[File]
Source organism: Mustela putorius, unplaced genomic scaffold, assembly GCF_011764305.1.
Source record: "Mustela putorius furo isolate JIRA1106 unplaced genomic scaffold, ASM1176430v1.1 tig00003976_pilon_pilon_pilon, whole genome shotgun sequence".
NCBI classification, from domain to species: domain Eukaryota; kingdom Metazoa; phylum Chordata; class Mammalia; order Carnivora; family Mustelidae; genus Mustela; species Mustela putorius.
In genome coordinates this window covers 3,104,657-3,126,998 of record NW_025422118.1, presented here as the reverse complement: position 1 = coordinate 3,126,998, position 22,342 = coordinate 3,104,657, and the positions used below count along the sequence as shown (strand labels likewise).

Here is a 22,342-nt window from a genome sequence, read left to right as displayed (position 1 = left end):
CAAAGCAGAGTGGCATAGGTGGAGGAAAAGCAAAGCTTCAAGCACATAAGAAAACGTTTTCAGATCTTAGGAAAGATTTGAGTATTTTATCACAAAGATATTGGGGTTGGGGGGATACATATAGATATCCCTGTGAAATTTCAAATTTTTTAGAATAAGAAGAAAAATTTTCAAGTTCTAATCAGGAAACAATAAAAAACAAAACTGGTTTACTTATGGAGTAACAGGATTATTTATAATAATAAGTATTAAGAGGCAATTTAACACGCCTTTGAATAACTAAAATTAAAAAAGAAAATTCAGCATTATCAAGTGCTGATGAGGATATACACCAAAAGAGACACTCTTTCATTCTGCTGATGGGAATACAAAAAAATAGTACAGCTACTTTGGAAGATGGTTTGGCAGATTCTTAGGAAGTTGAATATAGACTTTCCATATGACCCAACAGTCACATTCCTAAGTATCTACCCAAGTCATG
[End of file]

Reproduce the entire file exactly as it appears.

Source organism: Mustela putorius, unplaced genomic scaffold, assembly GCF_011764305.1.
Source record: "Mustela putorius furo isolate JIRA1106 unplaced genomic scaffold, ASM1176430v1.1 tig00003976_pilon_pilon_pilon, whole genome shotgun sequence".
NCBI classification, from domain to species: domain Eukaryota; kingdom Metazoa; phylum Chordata; class Mammalia; order Carnivora; family Mustelidae; genus Mustela; species Mustela putorius.
In genome coordinates this window covers 3,104,657-3,126,998 of record NW_025422118.1, presented here as the reverse complement: position 1 = coordinate 3,126,998, position 22,342 = coordinate 3,104,657, and the positions used below count along the sequence as shown (strand labels likewise).

Here is a 22,342-nt window from a genome sequence, read left to right as displayed (position 1 = left end):
CAAAGCAGAGTGGCATAGGTGGAGGAAAAGCAAAGCTTCAAGCACATAAGAAAACGTTTTCAGATCTTAGGAAAGATTTGAGTATTTTATCACAAAGATATTGGGGTTGGGGGGATACATATAGATATCCCTGTGAAATTTCAAATTTTTTAGAATAAGAAGAAAAATTTTCAAGTTCTAATCAGGAAACAATAAAAAACAAAACTGGTTTACTTATGGAGTAACAGGATTATTTATAATAATAAGTATTAAGAGGCAATTTAACACGCCTTTGAATAACTAAAATTAAAAAAGAAAATTCAGCATTATCAAGTGCTGATGAGGATATACACCAAAAGAGACACTCTTTCATTCTGCTGATGGGAATACAAAAAAATAGTACAGCTACTTTGGAAGATGGTTTGGCAGATTCTTAGGAAGTTGAATATAGACTTTCCATATGACCCAACAGTCACATTCCTAAGTATCTACCCAAGTCATG